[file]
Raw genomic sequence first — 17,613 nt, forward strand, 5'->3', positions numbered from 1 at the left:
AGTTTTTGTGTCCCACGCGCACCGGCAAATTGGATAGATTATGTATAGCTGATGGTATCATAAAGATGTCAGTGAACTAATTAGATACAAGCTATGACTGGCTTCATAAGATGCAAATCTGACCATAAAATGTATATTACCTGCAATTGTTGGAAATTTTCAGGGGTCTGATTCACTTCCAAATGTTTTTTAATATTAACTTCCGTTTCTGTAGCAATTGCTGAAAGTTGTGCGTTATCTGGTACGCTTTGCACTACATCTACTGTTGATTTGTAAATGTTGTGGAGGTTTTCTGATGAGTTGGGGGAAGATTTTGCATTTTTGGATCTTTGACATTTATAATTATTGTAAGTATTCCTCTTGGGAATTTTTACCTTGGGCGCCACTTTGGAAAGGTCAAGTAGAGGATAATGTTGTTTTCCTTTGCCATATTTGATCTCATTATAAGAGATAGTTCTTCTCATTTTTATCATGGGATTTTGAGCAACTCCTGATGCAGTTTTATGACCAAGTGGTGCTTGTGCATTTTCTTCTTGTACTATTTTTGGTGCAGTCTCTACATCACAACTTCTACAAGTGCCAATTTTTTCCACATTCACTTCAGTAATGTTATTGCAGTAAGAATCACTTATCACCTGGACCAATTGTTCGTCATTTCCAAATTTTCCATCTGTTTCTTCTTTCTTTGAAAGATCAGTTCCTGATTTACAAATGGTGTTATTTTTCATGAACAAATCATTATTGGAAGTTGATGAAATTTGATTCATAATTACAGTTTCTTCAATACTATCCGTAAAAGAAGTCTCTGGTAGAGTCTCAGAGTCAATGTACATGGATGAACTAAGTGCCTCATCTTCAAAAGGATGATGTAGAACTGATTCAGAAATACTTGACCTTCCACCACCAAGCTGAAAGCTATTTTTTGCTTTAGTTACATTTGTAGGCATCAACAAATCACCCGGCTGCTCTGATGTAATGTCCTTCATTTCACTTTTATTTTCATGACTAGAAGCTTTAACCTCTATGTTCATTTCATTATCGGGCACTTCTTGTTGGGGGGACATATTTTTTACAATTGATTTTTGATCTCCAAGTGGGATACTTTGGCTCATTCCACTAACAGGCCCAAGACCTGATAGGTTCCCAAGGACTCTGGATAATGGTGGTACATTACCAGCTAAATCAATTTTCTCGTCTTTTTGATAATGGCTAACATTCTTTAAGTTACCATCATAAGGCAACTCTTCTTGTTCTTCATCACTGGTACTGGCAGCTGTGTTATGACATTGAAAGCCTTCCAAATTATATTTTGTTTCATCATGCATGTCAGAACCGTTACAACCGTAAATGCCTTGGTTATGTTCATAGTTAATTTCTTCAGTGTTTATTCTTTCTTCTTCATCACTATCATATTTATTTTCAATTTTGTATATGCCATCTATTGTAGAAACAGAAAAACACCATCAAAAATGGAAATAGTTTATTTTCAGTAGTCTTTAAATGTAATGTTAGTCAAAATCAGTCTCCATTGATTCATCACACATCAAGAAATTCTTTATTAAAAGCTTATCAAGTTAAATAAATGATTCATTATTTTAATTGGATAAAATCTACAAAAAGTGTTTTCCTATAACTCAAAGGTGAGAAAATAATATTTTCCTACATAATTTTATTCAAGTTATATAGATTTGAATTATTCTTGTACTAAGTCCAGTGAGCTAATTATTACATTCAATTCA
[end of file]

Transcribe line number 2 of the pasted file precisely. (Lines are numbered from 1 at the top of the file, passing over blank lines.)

AGTTTTTGTGTCCCACGCGCACCGGCAAATTGGATAGATTATGTATAGCTGATGGTATCATAAAGATGTCAGTGAACTAATTAGATACAAGCTATGACTGGCTTCATAAGATGCAAATCTGACCATAAAATGTATATTACCTGCAATTGTTGGAAATTTTCAGGGGTCTGATTCACTTCCAAATGTTTTTTAATATTAACTTCCGTTTCTGTAGCAATTGCTGAAAGTTGTGCGTTATCTGGTACGCTTTGCACTACATCTACTGTTGATTTGTAAATGTTGTGGAGGTTTTCTGATGAGTTGGGGGAAGATTTTGCATTTTTGGATCTTTGACATTTATAATTATTGTAAGTATTCCTCTTGGGAATTTTTACCTTGGGCGCCACTTTGGAAAGGTCAAGTAGAGGATAATGTTGTTTTCCTTTGCCATATTTGATCTCATTATAAGAGATAGTTCTTCTCATTTTTATCATGGGATTTTGAGCAACTCCTGATGCAGTTTTATGACCAAGTGGTGCTTGTGCATTTTCTTCTTGTACTATTTTTGGTGCAGTCTCTACATCACAACTTCTACAAGTGCCAATTTTTTCCACATTCACTTCAGTAATGTTATTGCAGTAAGAATCACTTATCACCTGGACCAATTGTTCGTCATTTCCAAATTTTCCATCTGTTTCTTCTTTCTTTGAAAGATCAGTTCCTGATTTACAAATGGTGTTATTTTTCATGAACAAATCATTATTGGAAGTTGATGAAATTTGATTCATAATTACAGTTTCTTCAATACTATCCGTAAAAGAAGTCTCTGGTAGAGTCTCAGAGTCAATGTACATGGATGAACTAAGTGCCTCATCTTCAAAAGGATGATGTAGAACTGATTCAGAAATACTTGACCTTCCACCACCAAGCTGAAAGCTATTTTTTGCTTTAGTTACATTTGTAGGCATCAACAAATCACCCGGCTGCTCTGATGTAATGTCCTTCATTTCACTTTTATTTTCATGACTAGAAGCTTTAACCTCTATGTTCATTTCATTATCGGGCACTTCTTGTTGGGGGGACATATTTTTTACAATTGATTTTTGATCTCCAAGTGGGATACTTTGGCTCATTCCACTAACAGGCCCAAGACCTGATAGGTTCCCAAGGACTCTGGATAATGGTGGTACATTACCAGCTAAATCAATTTTCTCGTCTTTTTGATAATGGCTAACATTCTTTAAGTTACCATCATAAGGCAACTCTTCTTGTTCTTCATCACTGGTACTGGCAGCTGTGTTATGACATTGAAAGCCTTCCAAATTATATTTTGTTTCATCATGCATGTCAGAACCGTTACAACCGTAAATGCCTTGGTTATGTTCATAGTTAATTTCTTCAGTGTTTATTCTTTCTTCTTCATCACTATCATATTTATTTTCAATTTTGTATATGCCATCTATTGTAGAAACAGAAAAACACCATCAAAAATGGAAATAGTTTATTTTCAGTAGTCTTTAAATGTAATGTTAGTCAAAATCAGTCTCCATTGATTCATCACACATCAAGAAATTCTTTATTAAAAGCTTATCAAGTTAAATAAATGATTCATTATTTTAATTGGATAAAATCTACAAAAAGTGTTTTCCTATAACTCAAAGGTGAGAAAATAATATTTTCCTACATAATTTTATTCAAGTTATATAGATTTGAATTATTCTTGTACTAAGTCCAGTGAGCTAATTATTACATTCAATTCA